Until 2020, Chinese state-owned COFCO had lacked an overall inclusive forest policy for soy it produces, trades, or processes that applies to all its global operations including all subsidiaries, all suppliers, and all joint ventures. But this year the commodity trader took a major step to rectify its insufficient policies. COFCO is targeting full traceability of its soy purchases in Brazil by 2023, while also recommitting to the Amazon Moratorium. However, it has not endorsed extending the Moratorium to the Cerrado. Its commitment to full traceability came about a year and a half after its announcement at the World Economic Forum, when the trader called for stricter ESG policies in the agricultural sector and articulated the importance of committing to a zero-deforestation policy for soy. The trader is also a member of the Soft Commodities Forum and has tied a USD 2.3 billion main credit facility to sustainability targets.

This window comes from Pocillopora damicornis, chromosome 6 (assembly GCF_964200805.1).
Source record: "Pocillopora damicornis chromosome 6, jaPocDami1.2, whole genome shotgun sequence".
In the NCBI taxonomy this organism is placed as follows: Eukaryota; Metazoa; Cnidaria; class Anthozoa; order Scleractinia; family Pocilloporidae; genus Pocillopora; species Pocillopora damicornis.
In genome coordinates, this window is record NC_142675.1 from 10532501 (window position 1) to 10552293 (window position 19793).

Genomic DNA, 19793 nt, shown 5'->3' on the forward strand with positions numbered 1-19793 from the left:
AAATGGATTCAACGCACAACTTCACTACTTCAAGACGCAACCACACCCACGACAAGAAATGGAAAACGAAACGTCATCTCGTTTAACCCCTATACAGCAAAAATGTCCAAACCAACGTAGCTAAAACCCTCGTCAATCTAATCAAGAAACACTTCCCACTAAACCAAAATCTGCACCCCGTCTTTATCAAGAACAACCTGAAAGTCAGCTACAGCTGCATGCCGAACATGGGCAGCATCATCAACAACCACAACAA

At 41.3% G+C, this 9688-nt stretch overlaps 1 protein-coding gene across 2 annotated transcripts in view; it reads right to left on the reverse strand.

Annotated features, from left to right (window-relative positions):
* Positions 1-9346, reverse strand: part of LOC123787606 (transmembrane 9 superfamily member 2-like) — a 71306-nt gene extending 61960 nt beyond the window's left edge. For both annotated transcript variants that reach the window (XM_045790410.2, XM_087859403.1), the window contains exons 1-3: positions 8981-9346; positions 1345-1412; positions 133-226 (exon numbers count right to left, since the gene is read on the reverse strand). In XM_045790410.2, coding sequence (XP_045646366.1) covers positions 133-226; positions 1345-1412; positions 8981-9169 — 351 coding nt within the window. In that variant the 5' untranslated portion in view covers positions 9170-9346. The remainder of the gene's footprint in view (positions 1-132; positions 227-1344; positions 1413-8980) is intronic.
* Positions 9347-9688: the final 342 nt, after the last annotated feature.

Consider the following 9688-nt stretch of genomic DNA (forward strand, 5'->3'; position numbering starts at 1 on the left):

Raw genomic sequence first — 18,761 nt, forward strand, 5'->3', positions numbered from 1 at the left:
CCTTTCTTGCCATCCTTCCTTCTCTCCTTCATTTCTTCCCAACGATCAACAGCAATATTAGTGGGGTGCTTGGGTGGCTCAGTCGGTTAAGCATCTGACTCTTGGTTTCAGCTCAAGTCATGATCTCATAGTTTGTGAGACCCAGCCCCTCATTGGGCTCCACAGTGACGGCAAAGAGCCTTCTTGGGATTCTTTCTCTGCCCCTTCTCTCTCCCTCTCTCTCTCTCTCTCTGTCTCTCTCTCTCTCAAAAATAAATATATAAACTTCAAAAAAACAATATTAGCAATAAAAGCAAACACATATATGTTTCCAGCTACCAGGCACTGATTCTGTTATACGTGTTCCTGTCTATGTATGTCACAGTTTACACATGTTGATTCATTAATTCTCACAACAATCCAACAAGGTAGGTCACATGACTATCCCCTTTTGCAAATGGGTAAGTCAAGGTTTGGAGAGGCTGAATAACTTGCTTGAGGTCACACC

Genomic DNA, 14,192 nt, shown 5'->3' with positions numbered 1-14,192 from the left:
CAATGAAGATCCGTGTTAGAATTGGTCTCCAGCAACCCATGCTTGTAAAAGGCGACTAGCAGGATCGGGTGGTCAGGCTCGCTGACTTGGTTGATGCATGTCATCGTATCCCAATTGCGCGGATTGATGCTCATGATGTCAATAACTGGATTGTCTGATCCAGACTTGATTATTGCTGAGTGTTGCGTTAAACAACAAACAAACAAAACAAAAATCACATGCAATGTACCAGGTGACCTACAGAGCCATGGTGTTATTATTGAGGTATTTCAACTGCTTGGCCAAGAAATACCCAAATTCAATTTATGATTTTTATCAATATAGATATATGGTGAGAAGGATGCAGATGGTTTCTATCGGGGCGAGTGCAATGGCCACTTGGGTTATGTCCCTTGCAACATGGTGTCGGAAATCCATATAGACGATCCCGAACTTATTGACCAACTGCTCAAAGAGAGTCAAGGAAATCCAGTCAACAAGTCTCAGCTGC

COFCO’s rapid expansion into Latin America has led to frequent and demonstrable accusations of land grabs and deforestation. It currently trades about 7 million metric tons of soy in Brazil. The company’s expansion is likely to continue given the sharp increase in Brazilian soy exports to China in recent years. This could lead to greater risk of having deforestation in its supply chain and difficulty in tracing supply to both direct and indirect suppliers. As the 2023 target approaches, COFCO may see more pressure from its shareholders that have policies to curb deforestation, which include the International Finance Company and Standard Chartered. IFC said it would work with COFCO to help the company develop traceability and sustainability in its Matopiba soy supply chain.